Re: How to rise the secondary? (fwd)
---------- Forwarded message ----------
Date: Wed, 8 Jul 1998 12:12:19 -0600
To: Tesla List <tesla-at-pupman-dot-com>
Subject: Re: How to rise the secondary? (fwd)
I use a simple hand held LCR meter to find Cp an LS. Lp is rather
low, usually, to get good meter readings with an inexpensive meter. I use a
resistor connected to a signal generator and find the resonance of the LC
combination. I use the signal generator and resistor to find the resonance
of the secondary with and without the top terminal and back calculate to get
Cself and Cs ( Cs = Cself + Cterminal). Note that adding the top terminal
places the terminal into the coil's Cself field so the combined Cs is less
than Cself plus Cterminal separately. I just measure Ls with the LCR meter.
Nothing special there.
These days, I usually just fire the coil and capture the waveforms on the
digital scope. The scope measures the frequency of the primary ring up and
secondary system after the gap quenches. Since I know Cp and Ls to very
good accuracy, Back caluculation gives me Lp and Cs very easily. Using the
digital scope in this way, makes primary to secondary tuning child's play.
Most of the equations can predict all these values very well in advance.
Still takes some fine tuning, but you should never be very far away from
what all the equations say.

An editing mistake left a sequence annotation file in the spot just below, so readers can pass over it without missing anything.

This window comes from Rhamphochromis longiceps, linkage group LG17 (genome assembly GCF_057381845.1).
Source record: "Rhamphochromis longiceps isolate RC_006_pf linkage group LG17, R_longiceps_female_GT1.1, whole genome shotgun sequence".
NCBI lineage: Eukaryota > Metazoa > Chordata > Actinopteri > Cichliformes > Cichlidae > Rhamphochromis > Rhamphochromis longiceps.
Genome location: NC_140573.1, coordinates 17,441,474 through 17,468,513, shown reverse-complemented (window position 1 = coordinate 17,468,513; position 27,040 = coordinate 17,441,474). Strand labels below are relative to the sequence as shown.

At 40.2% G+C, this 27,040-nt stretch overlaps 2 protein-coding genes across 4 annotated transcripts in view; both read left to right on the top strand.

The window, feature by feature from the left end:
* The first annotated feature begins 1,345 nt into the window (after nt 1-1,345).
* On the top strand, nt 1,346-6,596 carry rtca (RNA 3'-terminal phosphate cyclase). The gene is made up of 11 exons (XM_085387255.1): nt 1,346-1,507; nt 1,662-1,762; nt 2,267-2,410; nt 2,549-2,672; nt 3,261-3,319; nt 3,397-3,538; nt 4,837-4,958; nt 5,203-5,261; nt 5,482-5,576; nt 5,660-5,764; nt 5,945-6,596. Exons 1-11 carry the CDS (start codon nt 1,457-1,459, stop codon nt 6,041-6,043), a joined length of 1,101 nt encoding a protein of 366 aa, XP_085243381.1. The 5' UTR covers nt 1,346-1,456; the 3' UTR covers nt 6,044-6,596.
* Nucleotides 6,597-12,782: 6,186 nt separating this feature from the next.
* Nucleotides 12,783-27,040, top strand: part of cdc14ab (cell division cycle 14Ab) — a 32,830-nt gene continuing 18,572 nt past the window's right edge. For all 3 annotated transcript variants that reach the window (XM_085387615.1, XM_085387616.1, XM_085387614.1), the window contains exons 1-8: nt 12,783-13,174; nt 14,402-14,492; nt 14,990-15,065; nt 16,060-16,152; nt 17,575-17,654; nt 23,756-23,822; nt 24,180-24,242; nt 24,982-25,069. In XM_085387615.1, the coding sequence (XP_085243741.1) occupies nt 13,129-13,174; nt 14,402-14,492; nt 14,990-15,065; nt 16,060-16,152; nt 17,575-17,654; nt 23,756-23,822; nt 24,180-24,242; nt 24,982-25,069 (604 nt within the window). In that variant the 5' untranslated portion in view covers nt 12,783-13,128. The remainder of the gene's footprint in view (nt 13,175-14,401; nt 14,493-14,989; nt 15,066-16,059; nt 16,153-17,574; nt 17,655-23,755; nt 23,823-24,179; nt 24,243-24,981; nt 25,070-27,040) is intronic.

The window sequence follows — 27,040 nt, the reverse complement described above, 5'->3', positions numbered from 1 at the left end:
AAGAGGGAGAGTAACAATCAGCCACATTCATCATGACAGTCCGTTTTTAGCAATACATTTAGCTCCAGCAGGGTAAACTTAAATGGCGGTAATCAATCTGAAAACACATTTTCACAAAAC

> Date: Tue, 07 Jul 1998 08:52:28 PDT
> From: Bill the arcstarter <arcstarter-at-hotmail-dot-com>
> To: tesla-at-pupman-dot-com, couturejh-at-worldnet.att-dot-net
> Subject: Re: How to rise the secondary?
> I have questions regarding how these values are determined.
> Lp, Cp, are easily measured using any number of techniques. But what
> about Ls or Cs?
> Does Ls represent the "lumped' inductance of the secondary, measured (as
> above) between the base and top toroid? I would bet this is the case
> but an not 100% sure.
> But the really tricky one is Cs. The only way I can see to determine
> this is by measuring the actual self resonant frequency of the secondary
> and toroid using a sig gen, 'scope and all that. Then - you compute Cs
> via the frequency and Ls..
> Any hints? How are you folks determining these values?
> -Bill Pollack (arcstarter)
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